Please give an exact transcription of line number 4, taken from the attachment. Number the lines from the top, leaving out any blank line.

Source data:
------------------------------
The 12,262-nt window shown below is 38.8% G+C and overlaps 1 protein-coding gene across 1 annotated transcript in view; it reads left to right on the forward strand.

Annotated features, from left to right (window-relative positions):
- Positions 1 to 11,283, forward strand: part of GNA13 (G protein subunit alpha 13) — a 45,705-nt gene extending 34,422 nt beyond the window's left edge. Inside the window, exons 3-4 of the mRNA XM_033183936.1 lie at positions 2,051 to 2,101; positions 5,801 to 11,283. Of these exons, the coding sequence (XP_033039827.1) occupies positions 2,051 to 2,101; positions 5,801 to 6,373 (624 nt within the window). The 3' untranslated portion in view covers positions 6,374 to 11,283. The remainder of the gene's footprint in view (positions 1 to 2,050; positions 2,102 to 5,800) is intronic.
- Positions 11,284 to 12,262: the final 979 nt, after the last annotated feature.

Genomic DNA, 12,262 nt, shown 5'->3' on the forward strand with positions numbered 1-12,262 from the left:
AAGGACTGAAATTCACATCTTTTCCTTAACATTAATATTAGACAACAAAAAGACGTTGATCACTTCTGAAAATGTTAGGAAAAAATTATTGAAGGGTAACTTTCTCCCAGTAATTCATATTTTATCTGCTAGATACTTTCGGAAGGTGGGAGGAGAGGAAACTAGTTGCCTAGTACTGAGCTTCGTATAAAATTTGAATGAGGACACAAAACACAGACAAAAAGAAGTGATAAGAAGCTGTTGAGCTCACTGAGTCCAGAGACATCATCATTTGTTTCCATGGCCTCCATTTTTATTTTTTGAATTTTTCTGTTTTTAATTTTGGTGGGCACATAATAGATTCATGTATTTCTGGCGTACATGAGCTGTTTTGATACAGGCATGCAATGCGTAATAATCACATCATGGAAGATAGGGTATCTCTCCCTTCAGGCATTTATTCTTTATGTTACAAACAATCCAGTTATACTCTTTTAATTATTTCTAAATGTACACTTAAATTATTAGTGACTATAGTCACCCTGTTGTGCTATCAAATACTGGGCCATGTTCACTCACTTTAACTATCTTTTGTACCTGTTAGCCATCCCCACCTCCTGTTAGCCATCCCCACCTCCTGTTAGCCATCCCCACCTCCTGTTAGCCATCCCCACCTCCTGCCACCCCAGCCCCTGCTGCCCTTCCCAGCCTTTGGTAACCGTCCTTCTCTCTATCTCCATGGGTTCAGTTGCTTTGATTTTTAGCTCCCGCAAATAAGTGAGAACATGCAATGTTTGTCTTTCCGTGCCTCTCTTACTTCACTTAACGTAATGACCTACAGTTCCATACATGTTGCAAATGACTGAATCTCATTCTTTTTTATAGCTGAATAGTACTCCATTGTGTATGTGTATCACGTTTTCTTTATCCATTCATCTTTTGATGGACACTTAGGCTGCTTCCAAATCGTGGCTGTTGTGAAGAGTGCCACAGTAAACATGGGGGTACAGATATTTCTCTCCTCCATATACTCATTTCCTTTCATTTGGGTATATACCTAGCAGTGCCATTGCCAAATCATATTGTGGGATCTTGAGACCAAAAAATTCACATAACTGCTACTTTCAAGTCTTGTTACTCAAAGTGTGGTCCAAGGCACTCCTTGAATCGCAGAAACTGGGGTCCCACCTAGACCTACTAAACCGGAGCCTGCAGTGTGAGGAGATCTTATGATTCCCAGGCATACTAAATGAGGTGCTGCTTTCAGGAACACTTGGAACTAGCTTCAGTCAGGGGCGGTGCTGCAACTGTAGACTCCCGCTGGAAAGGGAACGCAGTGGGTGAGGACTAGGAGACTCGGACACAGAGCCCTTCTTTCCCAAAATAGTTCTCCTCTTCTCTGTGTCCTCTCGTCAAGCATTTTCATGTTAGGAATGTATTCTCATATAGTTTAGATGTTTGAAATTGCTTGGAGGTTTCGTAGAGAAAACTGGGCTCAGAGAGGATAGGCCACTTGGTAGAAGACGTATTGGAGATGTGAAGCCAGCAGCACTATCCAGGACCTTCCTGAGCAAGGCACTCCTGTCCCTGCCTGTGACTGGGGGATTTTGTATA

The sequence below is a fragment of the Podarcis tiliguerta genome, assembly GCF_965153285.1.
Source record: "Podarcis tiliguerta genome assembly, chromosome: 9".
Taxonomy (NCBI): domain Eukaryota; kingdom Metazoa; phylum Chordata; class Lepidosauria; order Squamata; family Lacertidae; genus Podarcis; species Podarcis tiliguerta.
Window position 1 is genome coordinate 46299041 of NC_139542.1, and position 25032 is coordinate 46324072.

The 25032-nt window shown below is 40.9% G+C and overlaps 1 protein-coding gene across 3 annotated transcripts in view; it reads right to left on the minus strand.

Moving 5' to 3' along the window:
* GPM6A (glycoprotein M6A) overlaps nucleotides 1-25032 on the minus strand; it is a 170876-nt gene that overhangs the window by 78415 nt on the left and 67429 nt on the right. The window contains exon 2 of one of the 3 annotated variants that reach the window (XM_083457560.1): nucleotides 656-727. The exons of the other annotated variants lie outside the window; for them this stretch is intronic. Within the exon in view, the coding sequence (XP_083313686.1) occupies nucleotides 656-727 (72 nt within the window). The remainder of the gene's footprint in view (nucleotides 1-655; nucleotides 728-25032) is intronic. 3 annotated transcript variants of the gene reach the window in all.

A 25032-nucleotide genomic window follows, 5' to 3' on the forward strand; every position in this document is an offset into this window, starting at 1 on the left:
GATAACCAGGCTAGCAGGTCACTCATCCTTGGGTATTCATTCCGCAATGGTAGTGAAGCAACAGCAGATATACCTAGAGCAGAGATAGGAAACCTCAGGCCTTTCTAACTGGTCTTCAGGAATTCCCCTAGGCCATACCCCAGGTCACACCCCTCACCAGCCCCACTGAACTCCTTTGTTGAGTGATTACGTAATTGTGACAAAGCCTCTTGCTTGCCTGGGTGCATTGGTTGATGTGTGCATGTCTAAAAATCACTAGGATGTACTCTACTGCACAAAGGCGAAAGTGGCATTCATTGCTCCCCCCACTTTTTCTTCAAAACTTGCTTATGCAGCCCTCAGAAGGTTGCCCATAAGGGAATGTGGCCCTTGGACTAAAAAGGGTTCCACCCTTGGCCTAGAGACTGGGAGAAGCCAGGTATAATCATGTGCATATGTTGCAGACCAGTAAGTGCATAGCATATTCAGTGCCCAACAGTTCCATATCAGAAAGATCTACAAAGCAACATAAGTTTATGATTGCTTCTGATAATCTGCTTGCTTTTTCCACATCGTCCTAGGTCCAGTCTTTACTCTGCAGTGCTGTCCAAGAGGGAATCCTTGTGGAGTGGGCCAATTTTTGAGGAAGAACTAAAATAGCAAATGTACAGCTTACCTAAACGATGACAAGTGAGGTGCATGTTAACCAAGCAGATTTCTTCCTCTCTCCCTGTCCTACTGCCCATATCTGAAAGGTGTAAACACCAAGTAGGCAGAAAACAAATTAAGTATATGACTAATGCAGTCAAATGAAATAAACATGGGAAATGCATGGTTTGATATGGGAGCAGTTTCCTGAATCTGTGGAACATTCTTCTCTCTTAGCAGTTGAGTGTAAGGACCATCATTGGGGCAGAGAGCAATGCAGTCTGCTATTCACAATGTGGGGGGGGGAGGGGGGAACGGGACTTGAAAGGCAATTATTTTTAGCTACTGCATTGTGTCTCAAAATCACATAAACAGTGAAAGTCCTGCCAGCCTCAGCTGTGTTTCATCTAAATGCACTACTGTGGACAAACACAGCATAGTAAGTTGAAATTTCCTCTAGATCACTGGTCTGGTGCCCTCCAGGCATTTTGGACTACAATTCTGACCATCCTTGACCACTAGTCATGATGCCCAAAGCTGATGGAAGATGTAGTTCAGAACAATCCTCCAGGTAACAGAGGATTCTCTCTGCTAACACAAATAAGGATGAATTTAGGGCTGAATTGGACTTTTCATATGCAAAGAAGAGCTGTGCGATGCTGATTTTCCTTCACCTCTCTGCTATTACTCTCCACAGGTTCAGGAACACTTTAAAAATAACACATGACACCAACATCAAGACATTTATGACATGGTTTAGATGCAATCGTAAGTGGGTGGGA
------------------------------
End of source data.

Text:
- Positions 11,284 to 12,262: the final 979 nt, after the last annotated feature.